Somewhere down the line in this mish-mash of Rab Ne Bana Di Jodi, Chak De India and what-have-‘youth’ Shahid Kapoor, looking as intense as a man who has just discovered he has acute molar ache scowls at Rani and says, “You should be an actress in films.”
Actress she is. And a highly competent one. Rani has worked really hard on getting the Sardarji’s act together. At times she’s quite funny and poignant. But her attempts go to waste in a film that seems to move in a rudderless stupor.
Rani Mukherjee is sorely let down in her made-to-order vehicle by a script that’s as phony and pasted-on as the moustache she pastes on to infiltrate the all-boy’s cricket team helmed by a Britain-returned dude from a broken family. Shahid’s Dad Anupam Kher lives in Amritsar, his mom Poonam Dhillon lives in London, and Shahid lives somewhere where Shah Rukh Khan lived in Chak De. Passports are not required.
Backgrounds are not very high in the list of this messy and annoying mishmash about cross-dressing and the sporting spirit. While Shahid’s character we know is from a broken home, only God and the scriptwriter know where Rani’s Veera/Veer comes from. Is she the illegitimate child of a cricketer who passed through Amritsar? Is she the distant desperate cousin of Hillary Swank in Boys Don’t Cry?
While Hillary as a girl dressed as a guy got the Oscar, Rani misses her award-winning turn by a wide margin, thanks to a script that meanders like a bumbling bumblebee which doesn’t know whom to sting.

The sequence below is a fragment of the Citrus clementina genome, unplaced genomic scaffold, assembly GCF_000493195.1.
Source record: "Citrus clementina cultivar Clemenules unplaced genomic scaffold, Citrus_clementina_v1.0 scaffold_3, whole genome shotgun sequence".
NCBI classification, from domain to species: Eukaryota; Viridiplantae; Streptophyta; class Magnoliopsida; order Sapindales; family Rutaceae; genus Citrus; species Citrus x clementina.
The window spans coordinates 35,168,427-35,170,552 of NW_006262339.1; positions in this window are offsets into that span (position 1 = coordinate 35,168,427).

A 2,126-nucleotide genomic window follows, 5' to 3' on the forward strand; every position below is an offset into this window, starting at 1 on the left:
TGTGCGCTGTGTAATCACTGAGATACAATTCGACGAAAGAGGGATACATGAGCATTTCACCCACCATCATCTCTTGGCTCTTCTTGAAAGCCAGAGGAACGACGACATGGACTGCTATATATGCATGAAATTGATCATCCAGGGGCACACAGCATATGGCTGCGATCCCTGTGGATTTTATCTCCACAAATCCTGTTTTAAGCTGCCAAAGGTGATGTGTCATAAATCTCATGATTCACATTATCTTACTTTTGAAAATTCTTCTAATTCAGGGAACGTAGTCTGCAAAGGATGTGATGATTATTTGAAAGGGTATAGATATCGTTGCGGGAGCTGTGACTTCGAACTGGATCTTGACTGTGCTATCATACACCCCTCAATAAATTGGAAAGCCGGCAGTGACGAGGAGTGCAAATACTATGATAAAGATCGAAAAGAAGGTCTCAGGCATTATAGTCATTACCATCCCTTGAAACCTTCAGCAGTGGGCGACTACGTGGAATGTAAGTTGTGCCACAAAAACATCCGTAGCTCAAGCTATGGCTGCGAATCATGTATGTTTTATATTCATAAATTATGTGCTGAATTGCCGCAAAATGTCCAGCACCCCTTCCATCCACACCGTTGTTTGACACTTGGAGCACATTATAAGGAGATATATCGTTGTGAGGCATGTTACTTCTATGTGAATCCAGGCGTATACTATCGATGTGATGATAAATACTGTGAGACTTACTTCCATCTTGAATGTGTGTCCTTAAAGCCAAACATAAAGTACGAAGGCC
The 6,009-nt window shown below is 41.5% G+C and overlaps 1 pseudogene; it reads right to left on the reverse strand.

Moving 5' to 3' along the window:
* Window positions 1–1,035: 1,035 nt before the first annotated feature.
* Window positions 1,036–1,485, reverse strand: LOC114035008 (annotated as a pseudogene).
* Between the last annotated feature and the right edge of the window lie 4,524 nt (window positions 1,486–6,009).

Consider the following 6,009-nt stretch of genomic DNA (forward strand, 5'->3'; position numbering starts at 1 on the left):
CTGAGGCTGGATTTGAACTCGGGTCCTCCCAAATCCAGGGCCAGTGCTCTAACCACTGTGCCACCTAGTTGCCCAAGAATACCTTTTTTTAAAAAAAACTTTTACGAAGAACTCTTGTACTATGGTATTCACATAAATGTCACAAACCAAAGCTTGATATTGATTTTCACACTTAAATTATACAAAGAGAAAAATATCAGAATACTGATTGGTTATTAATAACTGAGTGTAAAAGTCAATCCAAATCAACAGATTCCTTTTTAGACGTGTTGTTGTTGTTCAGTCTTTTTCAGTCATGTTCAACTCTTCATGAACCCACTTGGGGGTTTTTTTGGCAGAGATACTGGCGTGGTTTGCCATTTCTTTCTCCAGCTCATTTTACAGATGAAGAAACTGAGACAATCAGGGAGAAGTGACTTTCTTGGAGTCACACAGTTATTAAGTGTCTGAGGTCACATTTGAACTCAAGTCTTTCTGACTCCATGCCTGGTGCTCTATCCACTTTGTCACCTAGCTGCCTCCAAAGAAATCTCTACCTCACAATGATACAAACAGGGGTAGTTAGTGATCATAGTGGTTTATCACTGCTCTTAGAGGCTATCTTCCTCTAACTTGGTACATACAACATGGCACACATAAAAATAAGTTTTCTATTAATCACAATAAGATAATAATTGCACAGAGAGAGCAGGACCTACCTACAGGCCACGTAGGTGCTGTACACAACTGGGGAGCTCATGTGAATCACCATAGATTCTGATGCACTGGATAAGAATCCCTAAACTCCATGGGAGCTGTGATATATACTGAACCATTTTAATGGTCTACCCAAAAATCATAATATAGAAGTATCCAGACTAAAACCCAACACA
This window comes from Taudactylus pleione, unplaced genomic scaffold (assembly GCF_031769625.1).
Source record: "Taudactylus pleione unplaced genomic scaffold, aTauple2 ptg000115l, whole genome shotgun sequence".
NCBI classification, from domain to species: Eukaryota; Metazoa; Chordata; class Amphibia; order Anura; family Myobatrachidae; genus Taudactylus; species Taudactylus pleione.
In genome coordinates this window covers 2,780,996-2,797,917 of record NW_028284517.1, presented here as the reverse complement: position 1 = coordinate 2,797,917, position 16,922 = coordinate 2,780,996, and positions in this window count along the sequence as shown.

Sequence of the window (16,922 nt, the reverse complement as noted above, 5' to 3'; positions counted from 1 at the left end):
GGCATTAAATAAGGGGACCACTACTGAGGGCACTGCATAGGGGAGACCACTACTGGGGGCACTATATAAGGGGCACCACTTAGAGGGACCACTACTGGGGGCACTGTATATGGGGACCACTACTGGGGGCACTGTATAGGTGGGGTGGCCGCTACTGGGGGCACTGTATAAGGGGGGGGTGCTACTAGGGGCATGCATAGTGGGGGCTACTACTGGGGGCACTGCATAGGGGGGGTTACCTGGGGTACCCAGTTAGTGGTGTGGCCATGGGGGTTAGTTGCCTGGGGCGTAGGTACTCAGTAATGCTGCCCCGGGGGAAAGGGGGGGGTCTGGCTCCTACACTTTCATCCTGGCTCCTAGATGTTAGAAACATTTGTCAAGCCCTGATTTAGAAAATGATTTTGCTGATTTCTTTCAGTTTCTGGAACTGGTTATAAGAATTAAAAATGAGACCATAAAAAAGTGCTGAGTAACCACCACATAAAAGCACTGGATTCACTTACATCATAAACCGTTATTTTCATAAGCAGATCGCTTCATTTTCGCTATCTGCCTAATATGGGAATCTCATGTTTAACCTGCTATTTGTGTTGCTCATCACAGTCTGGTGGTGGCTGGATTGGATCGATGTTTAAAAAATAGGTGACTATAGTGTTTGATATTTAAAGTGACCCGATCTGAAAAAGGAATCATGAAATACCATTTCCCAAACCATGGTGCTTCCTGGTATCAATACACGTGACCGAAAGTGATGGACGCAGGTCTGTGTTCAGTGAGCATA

The story of the spirited girl’s sprint into a men’s game and into the coach’s heart lacks bite and humour. The dialogues are ultra-pedestrian, some of the exchanges between the rustic Rani and the posh Shahid shamelessly cadged from Jab We Met.
What were the makers of this film thinking? Not much, we can easily see in the slithering progression of the material a dismaying lack of direction and motivation. After interval the wobbly narration just collapses in a tired heap, with scenes in a nautanki featuring Rakhi Sawant (utterly wa(i)sted) plunging to the bottom-most rung of mediocrity.
The climactic cricket match between India and Pakistan (Veer-Zara strikes again) is as exciting as watching Kaminey with the soundtrack turned off. In Dil Bole Hadippa, the soundtrack is so loud it drowns any finer point that the narration may possess.
Don’t waste your time looking for silver linings in this dreadful cricket film. Someone once said cricket is a game played by 12 fools and watched by 12,000 fools.
Now we know what he meant.